Dire need for long-term psychological counseling- Fr.Karunaratnam
[TamilNet, Thursday, 20 January 2005, 03:18 GMT]
Rev.Fr.M.X. Karunaratnam, head of the NorthEast Secretariat on Human Rights (NESOHR), was recently appointed as chairman to lead an effort to provide psychological support for those in the NorthEast affected by the tsunami. Father Karunaratnam spoke to TamilNet in detail of the task at hand and about the group they have assembled to carryout this task that requires social sensitivity, and a coordinated plan for long-term care and follow-up.
Excerpts from the interview follow:TamilNet:
Can you describe to us the scale of the psychological impact of tsunami in the NorthEast?
Tamil people in the NorthEast have already suffered through years of war and the tsunami disaster has seriously affected a large of people psychologically. 75.5% of our population is women and children. This group is considered the most vulnerable in our society. Our urgent need is to ensure that this group and others who are affected are well cared for and are provided with the best counseling and treatment necessary to deal with the losses and to enable them to lead a productive life in the futureTamilNet:
Describe to us the personnel helping you in your mission and your short term and long term plans?
We first assembled trained staff and personnel who have been involved in counseling locally. Rev. Fr.S.Reginald and his staff from Annai Illam, Sister E.Christobel, Sister Lourdes, staff from Mother Mary Ritaís Uthayatharakai, counselling staff from Tamil Rehabilitation Organization (TRO) and others made up a total of 73 staff counselors. They will conduct counseling on the field, from Amparai to Vadamaradchy East, to Jaffna.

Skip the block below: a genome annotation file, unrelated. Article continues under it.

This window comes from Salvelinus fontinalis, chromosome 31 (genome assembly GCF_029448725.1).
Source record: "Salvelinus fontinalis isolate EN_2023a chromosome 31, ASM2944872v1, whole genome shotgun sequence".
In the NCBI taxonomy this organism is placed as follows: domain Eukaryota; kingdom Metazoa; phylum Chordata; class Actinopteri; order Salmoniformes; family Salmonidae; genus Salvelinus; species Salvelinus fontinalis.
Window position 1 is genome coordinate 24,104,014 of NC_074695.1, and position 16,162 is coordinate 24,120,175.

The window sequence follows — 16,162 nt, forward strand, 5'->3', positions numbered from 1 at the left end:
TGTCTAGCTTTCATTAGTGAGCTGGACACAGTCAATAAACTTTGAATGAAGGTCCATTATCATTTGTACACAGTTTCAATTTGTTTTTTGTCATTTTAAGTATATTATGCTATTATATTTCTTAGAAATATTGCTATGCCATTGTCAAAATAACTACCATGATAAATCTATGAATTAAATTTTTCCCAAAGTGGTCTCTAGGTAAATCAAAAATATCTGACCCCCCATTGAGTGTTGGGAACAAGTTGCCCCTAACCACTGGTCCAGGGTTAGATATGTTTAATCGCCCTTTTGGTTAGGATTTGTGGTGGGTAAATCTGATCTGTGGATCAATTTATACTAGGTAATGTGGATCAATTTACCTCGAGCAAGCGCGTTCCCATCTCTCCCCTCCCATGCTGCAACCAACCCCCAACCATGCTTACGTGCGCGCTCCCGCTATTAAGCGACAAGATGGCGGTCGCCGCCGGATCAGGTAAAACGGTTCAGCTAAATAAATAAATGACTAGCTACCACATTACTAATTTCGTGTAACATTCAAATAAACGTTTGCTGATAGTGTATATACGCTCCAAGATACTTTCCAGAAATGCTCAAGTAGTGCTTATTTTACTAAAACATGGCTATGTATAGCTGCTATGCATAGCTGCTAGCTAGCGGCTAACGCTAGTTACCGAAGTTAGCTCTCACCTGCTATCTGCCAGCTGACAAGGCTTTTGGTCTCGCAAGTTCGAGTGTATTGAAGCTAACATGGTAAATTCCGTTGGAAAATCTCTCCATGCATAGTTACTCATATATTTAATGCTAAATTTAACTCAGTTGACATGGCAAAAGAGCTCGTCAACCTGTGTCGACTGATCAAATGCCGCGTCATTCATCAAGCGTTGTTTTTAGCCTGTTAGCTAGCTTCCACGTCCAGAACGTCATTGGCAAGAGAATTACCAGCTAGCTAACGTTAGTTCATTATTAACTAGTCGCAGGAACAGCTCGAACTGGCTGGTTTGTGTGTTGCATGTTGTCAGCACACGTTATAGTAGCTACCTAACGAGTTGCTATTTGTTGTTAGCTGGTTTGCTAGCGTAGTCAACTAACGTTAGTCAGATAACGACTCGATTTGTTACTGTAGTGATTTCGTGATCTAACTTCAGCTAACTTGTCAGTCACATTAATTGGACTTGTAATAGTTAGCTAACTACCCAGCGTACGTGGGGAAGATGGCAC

We also have a group of consultants, one per 500 families and a group of volunteers to assist them will form another support group for the main counselors.TamilNet:
What actions have you taken so that the counseling procedures are consistent and effective?
We held a two day seminar for counselors conducted by Dr. Shanthy Sooriyakumaran, a psychiatrist from UK and Dr Ratna Pushparajah also from UK.
We have reviewed our progress so far and have shared experiences in the field in handling children suffering from trauma. We plan to have weekly debriefing session for the counselors in Mullaitivu and in Vadamaradchy East, two areas severely affected by the disaster. We have also setup counseling units in several welfare centers and have scheduled visits to people who need help but are staying with relatives and friends.TamilNet:
What are the challenges facing you as you move forward with your plans?
We still need additional trained personnel to serve in the East. Prof. Somasunderam of Jaffna University has volunteered to train additional staff.
We are optimistic that we will be able to provide psychological help, comfort and relief to majority of our people who need help. We would be taking extra care of and be sensitive to the needs of our children who have been psychologically scarred. During training sessions of counselors we have stressed the need to be sensitive and to take extra effort to protect the privacy of patients. Our mission is to enable our society to emerge unscathed from the scars of this disaster and we will achieve that.
We are also continuously looking to provide additional transportation, board and lodging facilities for our counseling staff so that they can carry out their tasks effectively without being burdened by basic personal needs.
Our mission is to ensure that all our people emerge unscathed from the scars of tsunami disaster. It is a difficult and challenging mission but with the support of our staff, help from NGOs operating locally and with the unprecedented help from our expatriate medical experts we are confident of providing the needed service to our people.